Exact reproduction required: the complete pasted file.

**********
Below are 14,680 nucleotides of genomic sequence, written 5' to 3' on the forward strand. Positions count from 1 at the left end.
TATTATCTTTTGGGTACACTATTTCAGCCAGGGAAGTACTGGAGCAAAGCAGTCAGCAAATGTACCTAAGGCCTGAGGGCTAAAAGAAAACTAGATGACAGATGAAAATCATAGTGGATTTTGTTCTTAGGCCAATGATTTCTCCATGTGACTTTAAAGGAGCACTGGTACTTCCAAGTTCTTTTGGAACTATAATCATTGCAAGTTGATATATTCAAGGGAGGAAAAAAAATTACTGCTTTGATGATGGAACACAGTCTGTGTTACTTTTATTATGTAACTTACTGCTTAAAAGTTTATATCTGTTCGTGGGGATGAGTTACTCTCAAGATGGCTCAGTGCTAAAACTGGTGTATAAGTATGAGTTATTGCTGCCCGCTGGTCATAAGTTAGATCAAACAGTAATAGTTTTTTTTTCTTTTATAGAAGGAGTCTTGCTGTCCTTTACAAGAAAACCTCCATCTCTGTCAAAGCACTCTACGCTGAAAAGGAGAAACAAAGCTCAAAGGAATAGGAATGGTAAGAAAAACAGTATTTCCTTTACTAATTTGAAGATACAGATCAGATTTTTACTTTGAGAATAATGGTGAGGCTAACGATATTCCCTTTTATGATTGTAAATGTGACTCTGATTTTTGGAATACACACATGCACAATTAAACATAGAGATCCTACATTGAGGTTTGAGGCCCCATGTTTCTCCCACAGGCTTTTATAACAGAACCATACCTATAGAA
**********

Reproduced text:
Below are 14,680 nucleotides of genomic sequence, written 5' to 3' on the forward strand. Positions count from 1 at the left end.
TATTATCTTTTGGGTACACTATTTCAGCCAGGGAAGTACTGGAGCAAAGCAGTCAGCAAATGTACCTAAGGCCTGAGGGCTAAAAGAAAACTAGATGACAGATGAAAATCATAGTGGATTTTGTTCTTAGGCCAATGATTTCTCCATGTGACTTTAAAGGAGCACTGGTACTTCCAAGTTCTTTTGGAACTATAATCATTGCAAGTTGATATATTCAAGGGAGGAAAAAAAATTACTGCTTTGATGATGGAACACAGTCTGTGTTACTTTTATTATGTAACTTACTGCTTAAAAGTTTATATCTGTTCGTGGGGATGAGTTACTCTCAAGATGGCTCAGTGCTAAAACTGGTGTATAAGTATGAGTTATTGCTGCCCGCTGGTCATAAGTTAGATCAAACAGTAATAGTTTTTTTTTCTTTTATAGAAGGAGTCTTGCTGTCCTTTACAAGAAAACCTCCATCTCTGTCAAAGCACTCTACGCTGAAAAGGAGAAACAAAGCTCAAAGGAATAGGAATGGTAAGAAAAACAGTATTTCCTTTACTAATTTGAAGATACAGATCAGATTTTTACTTTGAGAATAATGGTGAGGCTAACGATATTCCCTTTTATGATTGTAAATGTGACTCTGATTTTTGGAATACACACATGCACAATTAAACATAGAGATCCTACATTGAGGTTTGAGGCCCCATGTTTCTCCCACAGGCTTTTATAACAGAACCATACCTATAGAA